stuzzo:
stuzzo: I will attempt to refute Nakedmolerat with the following example of 12 students constructed using my argument above.
Maths Science
4th Quartile 6,5,5 7,7,7
3rd Quartile 5,5,5 5,5,4
2nd Quartile 5,4,4 4,4,3
1st Quartile 3,3,3 3,3,1
Total 53 53
So they can have the same average score after 12 students, go to 16 and the Science average can be higher.
The argument might be over the best way to demonstrate "rated the best" but Nakedmolerat's explanation changes between the subjects, at least average is consistent.
joker97:stuzzo: I will attempt to refute Nakedmolerat with the following example of 12 students constructed using my argument above.
Maths Science
4th Quartile 6,5,5 7,7,7
3rd Quartile 5,5,5 5,5,4
2nd Quartile 5,4,4 4,4,3
1st Quartile 3,3,3 3,3,1
Total 53 53
So they can have the same average score after 12 students, go to 16 and the Science average can be higher.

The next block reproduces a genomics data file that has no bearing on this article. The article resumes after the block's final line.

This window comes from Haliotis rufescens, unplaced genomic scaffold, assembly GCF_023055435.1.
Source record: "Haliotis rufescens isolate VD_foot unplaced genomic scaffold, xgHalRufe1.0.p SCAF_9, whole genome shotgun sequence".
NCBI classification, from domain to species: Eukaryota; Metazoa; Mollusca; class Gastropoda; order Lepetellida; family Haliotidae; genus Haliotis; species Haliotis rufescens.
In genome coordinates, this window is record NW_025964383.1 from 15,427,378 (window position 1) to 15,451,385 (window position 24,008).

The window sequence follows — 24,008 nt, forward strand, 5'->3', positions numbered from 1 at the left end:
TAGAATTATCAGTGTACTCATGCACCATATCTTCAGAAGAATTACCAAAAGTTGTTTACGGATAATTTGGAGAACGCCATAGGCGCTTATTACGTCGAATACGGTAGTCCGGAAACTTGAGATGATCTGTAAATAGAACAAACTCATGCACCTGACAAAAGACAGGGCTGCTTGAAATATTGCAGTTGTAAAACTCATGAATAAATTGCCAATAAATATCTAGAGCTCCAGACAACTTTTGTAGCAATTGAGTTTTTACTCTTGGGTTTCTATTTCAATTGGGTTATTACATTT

The argument might be over the best way to demonstrate "rated the best" but Nakedmolerat's explanation changes between the subjects, at least average is consistent.
you mean the "mean"
nakedmolerat:
Easy
a) Maths rated the BEST  most students gave score 45 (you need to imagine the boxplot as histogram or area under the graph to understand this better). English is the second best as they have median value higher than Science. English is not the best because the number of students who like/dislikes the subject is spread out more than maths.
b) Both median and upper quartile is 5 whilst the lower quartile is 4. This means 50% of the students choose score of 4 and 5. From that group more than 50% of them chose score of 5 (or more than 25% overall).
Sony

Sony

Sony

bazzer: I don't believe it's a right/wrong kind of question. It just requires you to justify your answer, which you could pick from a range of rightish answers.
English and maths were rated the same and this is represented by the same median for both. This means that 50% rated them the same.